Last week, I got a text from my mom asking if I was ready to travel with “to act Italians.” Now my family has known for a long time that Siri doesn’t speak “Oklahoma” and we’ve become reasonably adept at deciphering my mom’s text messages. Usually, reading it out loud makes it possible to understand, but not that day. When I had a chance to ask her about it, my mom had to go back to her phone to figure out what she meant. It turned out that she was wanting to know if I was ready to travel with “two octogenarians!”
I didn’t answer the question because the die was already cast. On Wednesday last week, I boarded an Amtrak train with my mom (89) and my uncle/her brother (90) and we headed across the southwestern part of the United States to LA. As you might guess from today’s picture, our final destination was Santa Monica. We were there for the wedding of my cousin’s daughter (my first cousin, once removed.)
Some random observations from this week’s trip:
- 73º in Santa Monica feels vastly different from 73º in San Marcos, Texas. Especially since one is the daily high and one is the daily low.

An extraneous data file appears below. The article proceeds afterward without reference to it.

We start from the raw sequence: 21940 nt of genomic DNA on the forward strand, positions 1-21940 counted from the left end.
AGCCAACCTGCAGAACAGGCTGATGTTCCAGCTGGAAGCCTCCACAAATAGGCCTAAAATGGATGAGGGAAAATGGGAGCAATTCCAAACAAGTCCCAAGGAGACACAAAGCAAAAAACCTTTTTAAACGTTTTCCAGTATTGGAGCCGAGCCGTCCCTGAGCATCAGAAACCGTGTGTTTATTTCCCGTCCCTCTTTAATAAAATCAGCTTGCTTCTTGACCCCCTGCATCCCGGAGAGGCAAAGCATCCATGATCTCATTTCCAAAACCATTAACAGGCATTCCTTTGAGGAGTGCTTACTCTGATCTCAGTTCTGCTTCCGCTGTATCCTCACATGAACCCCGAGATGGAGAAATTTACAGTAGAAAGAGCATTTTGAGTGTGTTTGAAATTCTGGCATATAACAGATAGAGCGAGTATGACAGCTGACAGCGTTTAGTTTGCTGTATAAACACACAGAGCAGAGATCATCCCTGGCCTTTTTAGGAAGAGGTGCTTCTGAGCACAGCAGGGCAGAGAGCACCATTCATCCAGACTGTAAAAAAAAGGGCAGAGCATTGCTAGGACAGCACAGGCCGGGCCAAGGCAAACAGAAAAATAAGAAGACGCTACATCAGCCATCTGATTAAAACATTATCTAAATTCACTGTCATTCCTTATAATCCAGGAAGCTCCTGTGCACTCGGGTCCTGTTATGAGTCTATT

- Sea breezes make everything feel better.
- A community that makes walking to restaurants and eating outside possible in August is a joy to experience.
- There’s not much better than sharing food, stories, and laughter with family and friends.
- You never know when you are creating a memory. A long-time friend of my cousin’s was at the wedding. She joined my cousin on a family trip to San Antonio to visit my parents. They were in high school and I was in college. I drove the three of us to Baskin-Robbins. Her memories of that jaunt are her introduction to mint chocolate chip ice cream and that I was “so cool.” Sometimes the age difference can work in your favor – it did for me that time, cuz I was never “so cool.”
- Listening to my mom and uncle talking about their parents and grandparents was priceless time. I heard some familiar stories and some that were new to me.
- Standing in the Pacific Ocean and walking along the beach in the early morning doesn’t happen often, but it’s always good for my soul.
- Being able to sit and watch the changing landscape as the train crossed through orchards and deserts, over rivers and through mountains, stopped in small towns and large cities, is one of the best parts of train rides.
The wedding was beautiful and the beach wonderful, but whether I was ready or not, the chance to spend time with an octogenarian and a nonagenarian was a highlight of the trip. Travel on Amtrak, whose trains have to give way for freight trains, is not for people in a hurry or on a tight schedule. That’s partly why I like it. Time on a train across the wide open spaces means time for conversation, naps that sometimes feel like a gently rocking cradle and sometimes a bit bumpier than that, and the chance to reflect while watching the world stream by is time well spent.
I hope you find the time to do something similar one day soon.